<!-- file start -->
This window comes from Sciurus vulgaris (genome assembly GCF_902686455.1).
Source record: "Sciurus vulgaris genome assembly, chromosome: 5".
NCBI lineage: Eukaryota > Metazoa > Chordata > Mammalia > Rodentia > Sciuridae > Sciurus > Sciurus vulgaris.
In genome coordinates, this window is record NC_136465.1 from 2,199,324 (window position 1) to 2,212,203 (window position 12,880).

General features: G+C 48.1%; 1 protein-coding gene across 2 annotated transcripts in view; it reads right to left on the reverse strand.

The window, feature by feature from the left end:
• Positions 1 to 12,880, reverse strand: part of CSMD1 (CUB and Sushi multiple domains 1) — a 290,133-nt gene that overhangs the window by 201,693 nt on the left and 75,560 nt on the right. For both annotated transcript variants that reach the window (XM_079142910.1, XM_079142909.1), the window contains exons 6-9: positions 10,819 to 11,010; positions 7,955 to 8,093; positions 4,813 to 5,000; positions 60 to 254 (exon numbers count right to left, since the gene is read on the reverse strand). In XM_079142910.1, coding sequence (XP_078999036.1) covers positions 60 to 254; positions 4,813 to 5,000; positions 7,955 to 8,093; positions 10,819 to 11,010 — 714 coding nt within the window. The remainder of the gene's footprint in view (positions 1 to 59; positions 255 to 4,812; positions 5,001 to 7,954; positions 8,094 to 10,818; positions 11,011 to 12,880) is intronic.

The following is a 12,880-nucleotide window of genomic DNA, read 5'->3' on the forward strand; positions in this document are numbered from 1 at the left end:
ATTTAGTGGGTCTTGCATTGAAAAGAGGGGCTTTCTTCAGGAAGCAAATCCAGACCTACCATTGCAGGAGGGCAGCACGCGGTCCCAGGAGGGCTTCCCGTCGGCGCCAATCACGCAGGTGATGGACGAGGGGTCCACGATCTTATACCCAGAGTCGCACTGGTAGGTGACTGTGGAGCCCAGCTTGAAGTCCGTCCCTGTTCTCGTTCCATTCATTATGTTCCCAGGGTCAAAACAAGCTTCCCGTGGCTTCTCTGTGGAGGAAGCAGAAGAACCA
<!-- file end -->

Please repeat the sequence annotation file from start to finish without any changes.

This window comes from Sciurus vulgaris (genome assembly GCF_902686455.1).
Source record: "Sciurus vulgaris genome assembly, chromosome: 5".
NCBI lineage: Eukaryota > Metazoa > Chordata > Mammalia > Rodentia > Sciuridae > Sciurus > Sciurus vulgaris.
In genome coordinates, this window is record NC_136465.1 from 2,199,324 (window position 1) to 2,212,203 (window position 12,880).

General features: G+C 48.1%; 1 protein-coding gene across 2 annotated transcripts in view; it reads right to left on the reverse strand.

The window, feature by feature from the left end:
• Positions 1 to 12,880, reverse strand: part of CSMD1 (CUB and Sushi multiple domains 1) — a 290,133-nt gene that overhangs the window by 201,693 nt on the left and 75,560 nt on the right. For both annotated transcript variants that reach the window (XM_079142910.1, XM_079142909.1), the window contains exons 6-9: positions 10,819 to 11,010; positions 7,955 to 8,093; positions 4,813 to 5,000; positions 60 to 254 (exon numbers count right to left, since the gene is read on the reverse strand). In XM_079142910.1, coding sequence (XP_078999036.1) covers positions 60 to 254; positions 4,813 to 5,000; positions 7,955 to 8,093; positions 10,819 to 11,010 — 714 coding nt within the window. The remainder of the gene's footprint in view (positions 1 to 59; positions 255 to 4,812; positions 5,001 to 7,954; positions 8,094 to 10,818; positions 11,011 to 12,880) is intronic.

The following is a 12,880-nucleotide window of genomic DNA, read 5'->3' on the forward strand; positions in this document are numbered from 1 at the left end:
ATTTAGTGGGTCTTGCATTGAAAAGAGGGGCTTTCTTCAGGAAGCAAATCCAGACCTACCATTGCAGGAGGGCAGCACGCGGTCCCAGGAGGGCTTCCCGTCGGCGCCAATCACGCAGGTGATGGACGAGGGGTCCACGATCTTATACCCAGAGTCGCACTGGTAGGTGACTGTGGAGCCCAGCTTGAAGTCCGTCCCTGTTCTCGTTCCATTCATTATGTTCCCAGGGTCAAAACAAGCTTCCCGTGGCTTCTCTGTGGAGGAAGCAGAAGAACCA